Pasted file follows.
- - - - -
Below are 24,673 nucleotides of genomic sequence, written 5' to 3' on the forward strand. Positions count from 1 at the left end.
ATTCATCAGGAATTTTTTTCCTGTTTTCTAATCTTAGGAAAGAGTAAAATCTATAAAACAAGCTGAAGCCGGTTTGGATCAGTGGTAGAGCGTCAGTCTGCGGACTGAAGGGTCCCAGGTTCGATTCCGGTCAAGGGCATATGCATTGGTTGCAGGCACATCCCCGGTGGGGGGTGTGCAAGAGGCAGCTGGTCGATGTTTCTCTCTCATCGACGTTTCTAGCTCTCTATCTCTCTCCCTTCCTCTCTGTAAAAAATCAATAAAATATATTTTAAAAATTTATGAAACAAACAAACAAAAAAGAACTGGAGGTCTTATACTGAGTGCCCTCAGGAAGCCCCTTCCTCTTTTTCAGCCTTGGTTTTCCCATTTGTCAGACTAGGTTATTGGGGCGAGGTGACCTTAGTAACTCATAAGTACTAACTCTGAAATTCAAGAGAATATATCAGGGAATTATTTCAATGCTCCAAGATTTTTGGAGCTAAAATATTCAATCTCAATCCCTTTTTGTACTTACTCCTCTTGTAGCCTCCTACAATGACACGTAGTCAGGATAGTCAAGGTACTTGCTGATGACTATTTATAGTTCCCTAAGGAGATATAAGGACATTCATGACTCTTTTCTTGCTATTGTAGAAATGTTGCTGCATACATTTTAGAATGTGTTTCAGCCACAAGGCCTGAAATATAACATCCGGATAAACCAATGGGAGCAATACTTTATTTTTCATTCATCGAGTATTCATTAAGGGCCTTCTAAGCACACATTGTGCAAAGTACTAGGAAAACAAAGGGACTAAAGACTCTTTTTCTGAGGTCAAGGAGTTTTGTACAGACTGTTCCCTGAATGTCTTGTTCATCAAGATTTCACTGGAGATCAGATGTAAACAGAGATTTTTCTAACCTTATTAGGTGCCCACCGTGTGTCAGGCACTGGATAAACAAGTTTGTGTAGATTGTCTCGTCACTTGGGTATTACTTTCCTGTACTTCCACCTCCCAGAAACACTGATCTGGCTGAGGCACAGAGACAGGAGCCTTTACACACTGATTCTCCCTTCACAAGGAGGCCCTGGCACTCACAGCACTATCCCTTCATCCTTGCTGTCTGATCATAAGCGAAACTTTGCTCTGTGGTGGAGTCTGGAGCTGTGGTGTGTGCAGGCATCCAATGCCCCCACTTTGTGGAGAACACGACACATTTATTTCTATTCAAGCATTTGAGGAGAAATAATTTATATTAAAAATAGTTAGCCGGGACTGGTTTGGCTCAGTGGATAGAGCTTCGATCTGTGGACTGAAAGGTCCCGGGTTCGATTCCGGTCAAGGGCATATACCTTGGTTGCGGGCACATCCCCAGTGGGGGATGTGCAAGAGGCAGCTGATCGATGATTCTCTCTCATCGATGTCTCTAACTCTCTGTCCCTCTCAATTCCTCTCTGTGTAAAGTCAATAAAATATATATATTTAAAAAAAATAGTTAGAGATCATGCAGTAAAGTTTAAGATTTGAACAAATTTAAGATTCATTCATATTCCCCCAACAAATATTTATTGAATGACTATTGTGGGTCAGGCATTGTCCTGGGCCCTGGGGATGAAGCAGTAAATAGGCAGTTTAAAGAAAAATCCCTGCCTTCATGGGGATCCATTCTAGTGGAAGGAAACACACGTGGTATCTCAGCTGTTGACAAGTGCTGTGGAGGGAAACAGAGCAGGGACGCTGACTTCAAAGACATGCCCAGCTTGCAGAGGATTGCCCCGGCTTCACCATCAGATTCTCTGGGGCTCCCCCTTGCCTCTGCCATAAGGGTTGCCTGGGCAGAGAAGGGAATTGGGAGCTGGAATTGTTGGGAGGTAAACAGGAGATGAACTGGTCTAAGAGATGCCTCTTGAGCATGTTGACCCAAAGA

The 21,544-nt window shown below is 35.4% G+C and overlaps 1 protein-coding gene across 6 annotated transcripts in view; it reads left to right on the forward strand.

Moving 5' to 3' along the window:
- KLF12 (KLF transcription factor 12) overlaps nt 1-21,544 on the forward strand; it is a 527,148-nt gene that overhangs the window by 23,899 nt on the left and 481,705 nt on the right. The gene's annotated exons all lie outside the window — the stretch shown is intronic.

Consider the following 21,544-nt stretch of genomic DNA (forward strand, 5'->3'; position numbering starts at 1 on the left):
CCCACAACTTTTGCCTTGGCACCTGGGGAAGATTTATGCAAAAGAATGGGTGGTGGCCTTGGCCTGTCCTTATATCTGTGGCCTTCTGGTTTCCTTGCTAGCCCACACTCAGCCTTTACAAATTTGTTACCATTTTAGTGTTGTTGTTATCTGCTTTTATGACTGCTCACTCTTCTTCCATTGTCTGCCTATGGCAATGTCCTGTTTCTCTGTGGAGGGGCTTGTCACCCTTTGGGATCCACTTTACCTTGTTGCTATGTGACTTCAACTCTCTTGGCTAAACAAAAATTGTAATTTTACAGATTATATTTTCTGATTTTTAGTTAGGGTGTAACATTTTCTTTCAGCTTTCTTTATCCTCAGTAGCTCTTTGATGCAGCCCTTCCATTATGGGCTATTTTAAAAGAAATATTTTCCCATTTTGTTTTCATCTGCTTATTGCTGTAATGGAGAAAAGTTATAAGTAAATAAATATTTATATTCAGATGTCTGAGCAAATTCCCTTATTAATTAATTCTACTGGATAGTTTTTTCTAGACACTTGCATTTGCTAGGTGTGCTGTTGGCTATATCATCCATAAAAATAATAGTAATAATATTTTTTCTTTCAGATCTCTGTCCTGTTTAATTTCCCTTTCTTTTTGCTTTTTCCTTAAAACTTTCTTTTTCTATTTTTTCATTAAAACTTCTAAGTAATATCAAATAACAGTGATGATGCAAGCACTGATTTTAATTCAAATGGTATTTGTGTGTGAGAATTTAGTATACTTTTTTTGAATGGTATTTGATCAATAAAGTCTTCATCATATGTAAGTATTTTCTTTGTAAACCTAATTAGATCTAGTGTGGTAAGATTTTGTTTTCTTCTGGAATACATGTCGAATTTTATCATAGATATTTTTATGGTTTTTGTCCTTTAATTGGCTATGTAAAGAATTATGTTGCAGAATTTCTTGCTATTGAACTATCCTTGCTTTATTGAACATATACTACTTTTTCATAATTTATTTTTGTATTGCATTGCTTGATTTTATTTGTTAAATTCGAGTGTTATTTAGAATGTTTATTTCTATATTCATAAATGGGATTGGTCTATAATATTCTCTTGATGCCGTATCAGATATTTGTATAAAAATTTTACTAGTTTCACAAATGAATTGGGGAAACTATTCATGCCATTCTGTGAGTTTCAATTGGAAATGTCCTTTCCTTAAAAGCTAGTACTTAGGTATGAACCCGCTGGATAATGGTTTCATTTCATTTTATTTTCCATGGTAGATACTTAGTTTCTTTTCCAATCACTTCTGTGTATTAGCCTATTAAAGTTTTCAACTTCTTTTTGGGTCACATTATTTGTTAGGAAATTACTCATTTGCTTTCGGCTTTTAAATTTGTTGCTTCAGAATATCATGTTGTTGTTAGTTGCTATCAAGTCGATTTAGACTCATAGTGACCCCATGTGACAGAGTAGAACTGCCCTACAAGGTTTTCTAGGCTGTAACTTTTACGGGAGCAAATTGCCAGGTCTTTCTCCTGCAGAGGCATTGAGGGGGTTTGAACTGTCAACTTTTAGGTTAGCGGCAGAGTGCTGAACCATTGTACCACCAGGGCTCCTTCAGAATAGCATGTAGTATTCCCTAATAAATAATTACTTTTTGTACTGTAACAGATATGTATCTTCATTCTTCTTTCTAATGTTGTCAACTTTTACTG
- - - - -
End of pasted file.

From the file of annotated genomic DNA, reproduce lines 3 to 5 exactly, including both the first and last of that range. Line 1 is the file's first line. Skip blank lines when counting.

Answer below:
The 21,544-nt window shown below is 35.4% G+C and overlaps 1 protein-coding gene across 6 annotated transcripts in view; it reads left to right on the forward strand.

Moving 5' to 3' along the window:
- KLF12 (KLF transcription factor 12) overlaps nt 1-21,544 on the forward strand; it is a 527,148-nt gene that overhangs the window by 23,899 nt on the left and 481,705 nt on the right. The gene's annotated exons all lie outside the window — the stretch shown is intronic.